John Sutter discovered gold in 1848. By 1989, the Sacramento region was home to nearly 1.5 million people. It was the state capital and had many state workers and several military bases. There was a well-established power structure, and a strong, very profitable daily newspaper.
In April 1989, we published the first issue of Sacramento News & Review. We wanted our paper to encourage change. We wanted to make a better Sacramento.
In the four months before we started the paper, I met with more than 300 people, trying to understand what readers wanted from our paper. What kinds of stories should we write? What role did The Sacramento Bee play in the community, and what should our role be?
I heard repeatedly how a small group of people ran the town. Many community decisions were made around a small table at lunch, by Bee Publisher C.K. McClatchy, public relations guru Jean Runyon and a few invited guests. Their table did not have many chairs. We hoped for a different decision-making process, at a much larger table with thousands of chairs.
We believed that by writing stories about people who were not part of the power structure, by covering ideas outside of the mainstream, by speaking truth to power and by embracing the arts, we could help build a very different Sacramento from the town envisioned by The Bee, KCRA or Sacramento Magazine. And this Sacramento would be more vibrant, more cultured, more fun, more edgy.
We knew, based on our experience in Chico, that we could produce a good newspaper. The more difficult question was, could we sell enough advertising to support a free weekly? In 1989, The Bee was a powerful force, with revenues of several hundred million dollars a year. It had resources to burn just to make life miserable for us, and it had the reputation of putting other newspapers out of business.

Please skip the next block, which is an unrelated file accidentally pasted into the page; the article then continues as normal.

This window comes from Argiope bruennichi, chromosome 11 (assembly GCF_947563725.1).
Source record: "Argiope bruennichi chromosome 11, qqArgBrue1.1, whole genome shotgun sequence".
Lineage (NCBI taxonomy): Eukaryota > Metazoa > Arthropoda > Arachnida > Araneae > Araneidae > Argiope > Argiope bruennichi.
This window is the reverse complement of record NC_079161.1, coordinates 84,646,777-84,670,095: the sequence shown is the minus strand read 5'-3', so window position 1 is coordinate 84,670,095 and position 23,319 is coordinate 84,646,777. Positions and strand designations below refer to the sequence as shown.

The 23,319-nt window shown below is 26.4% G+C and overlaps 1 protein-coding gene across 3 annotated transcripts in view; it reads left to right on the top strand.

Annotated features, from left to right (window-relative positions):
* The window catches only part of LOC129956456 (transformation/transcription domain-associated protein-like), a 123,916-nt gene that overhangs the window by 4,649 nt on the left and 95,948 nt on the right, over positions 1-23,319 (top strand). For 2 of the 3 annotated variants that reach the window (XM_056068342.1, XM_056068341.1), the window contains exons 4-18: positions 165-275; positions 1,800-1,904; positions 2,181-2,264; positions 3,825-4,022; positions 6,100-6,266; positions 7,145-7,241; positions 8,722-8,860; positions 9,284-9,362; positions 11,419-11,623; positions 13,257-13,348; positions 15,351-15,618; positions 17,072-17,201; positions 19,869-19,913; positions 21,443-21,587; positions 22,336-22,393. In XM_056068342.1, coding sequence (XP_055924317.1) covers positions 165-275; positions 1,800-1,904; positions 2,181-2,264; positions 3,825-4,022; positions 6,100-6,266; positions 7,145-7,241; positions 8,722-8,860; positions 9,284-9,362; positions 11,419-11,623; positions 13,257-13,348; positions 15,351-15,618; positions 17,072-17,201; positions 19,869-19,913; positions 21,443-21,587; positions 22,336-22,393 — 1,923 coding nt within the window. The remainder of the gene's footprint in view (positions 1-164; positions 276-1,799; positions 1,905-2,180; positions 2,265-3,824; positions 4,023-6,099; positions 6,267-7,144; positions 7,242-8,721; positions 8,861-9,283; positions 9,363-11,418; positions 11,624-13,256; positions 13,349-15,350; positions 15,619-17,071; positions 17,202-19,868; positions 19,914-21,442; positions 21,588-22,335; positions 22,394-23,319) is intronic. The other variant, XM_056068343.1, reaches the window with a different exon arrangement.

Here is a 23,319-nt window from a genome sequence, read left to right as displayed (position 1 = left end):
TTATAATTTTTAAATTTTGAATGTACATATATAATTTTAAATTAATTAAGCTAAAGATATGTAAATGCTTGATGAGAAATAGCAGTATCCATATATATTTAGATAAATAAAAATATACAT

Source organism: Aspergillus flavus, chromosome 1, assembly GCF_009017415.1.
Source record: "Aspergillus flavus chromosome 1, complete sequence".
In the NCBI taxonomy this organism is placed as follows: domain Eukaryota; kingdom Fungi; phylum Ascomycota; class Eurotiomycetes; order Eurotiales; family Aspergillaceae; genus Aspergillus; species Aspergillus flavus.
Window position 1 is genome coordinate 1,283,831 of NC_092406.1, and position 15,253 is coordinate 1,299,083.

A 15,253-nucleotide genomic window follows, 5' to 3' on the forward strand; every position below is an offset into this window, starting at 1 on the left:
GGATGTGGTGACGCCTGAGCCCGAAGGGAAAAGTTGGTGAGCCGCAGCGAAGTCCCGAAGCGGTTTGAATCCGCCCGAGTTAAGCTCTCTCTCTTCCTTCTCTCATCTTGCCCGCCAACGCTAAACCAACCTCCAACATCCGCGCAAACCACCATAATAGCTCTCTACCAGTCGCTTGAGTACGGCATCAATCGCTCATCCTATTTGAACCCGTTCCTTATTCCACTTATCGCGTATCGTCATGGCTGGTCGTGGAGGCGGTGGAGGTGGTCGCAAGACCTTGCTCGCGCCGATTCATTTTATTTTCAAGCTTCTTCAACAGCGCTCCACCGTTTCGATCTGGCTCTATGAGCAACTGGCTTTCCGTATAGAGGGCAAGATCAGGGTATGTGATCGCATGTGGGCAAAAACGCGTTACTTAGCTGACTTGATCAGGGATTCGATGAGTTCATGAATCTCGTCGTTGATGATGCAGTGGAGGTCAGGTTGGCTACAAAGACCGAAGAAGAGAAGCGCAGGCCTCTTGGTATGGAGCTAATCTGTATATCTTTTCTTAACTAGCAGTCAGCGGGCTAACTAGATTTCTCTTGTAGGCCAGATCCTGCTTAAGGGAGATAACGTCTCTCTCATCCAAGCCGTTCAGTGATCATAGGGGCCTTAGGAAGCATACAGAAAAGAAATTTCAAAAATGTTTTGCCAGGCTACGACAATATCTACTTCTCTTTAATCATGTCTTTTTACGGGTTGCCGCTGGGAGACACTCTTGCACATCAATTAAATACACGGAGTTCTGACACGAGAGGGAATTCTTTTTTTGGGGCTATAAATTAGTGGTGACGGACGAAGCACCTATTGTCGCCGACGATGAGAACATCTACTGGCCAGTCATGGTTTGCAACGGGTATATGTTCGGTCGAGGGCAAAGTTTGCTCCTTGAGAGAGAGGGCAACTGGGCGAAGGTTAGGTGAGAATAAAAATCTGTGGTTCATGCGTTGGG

So we had to find our own niche, in editorial and advertising. Local arts and music was of little interest to The Bee, so we put a spotlight on music and launched the Sacramento Area Music Awards. We helped to start Second Saturday, which put a focus on local arts. We ran controversial personal, adult and marijuana ads.
A major goal of SN&R was speaking truth to power. It was hard for The Bee to speak truth to power when it was so entrenched in the power structure. Early on, we took a critical look at the area’s developers. More recently, we opposed Mayor Kevin Johnson’s “strong mayor” initiative and took a critical look at the downtown arena project. And we extensively covered law enforcement activities.
Within the pages of our paper and on our website, people throughout our community can get to know each other. The downtown state worker, the first generation American in Citrus Heights, the artist in Midtown and the retired citizen in Roseville—all can connect by reading stories about their fellow citizens.
As we begin our second 30 years, the news landscape is very different. The Bee is shrinking. The internet provides massive amounts of information, much of which is unvetted. There is an even greater critical need for solid, dependable and accurate journalism.
While much has changed in the media world, we are still a small group of people who believe in Sacramento, who want to tell its stories and who want to have a positive impact on our community.
Speaking for those of us who work here in 2019, and for the hundreds of people who have worked at SN&R over the last 30 years, we are so appreciative of you. We are grateful to you for reading the paper, for advertising in the paper and for letting us distribute the paper in this town. Thank you.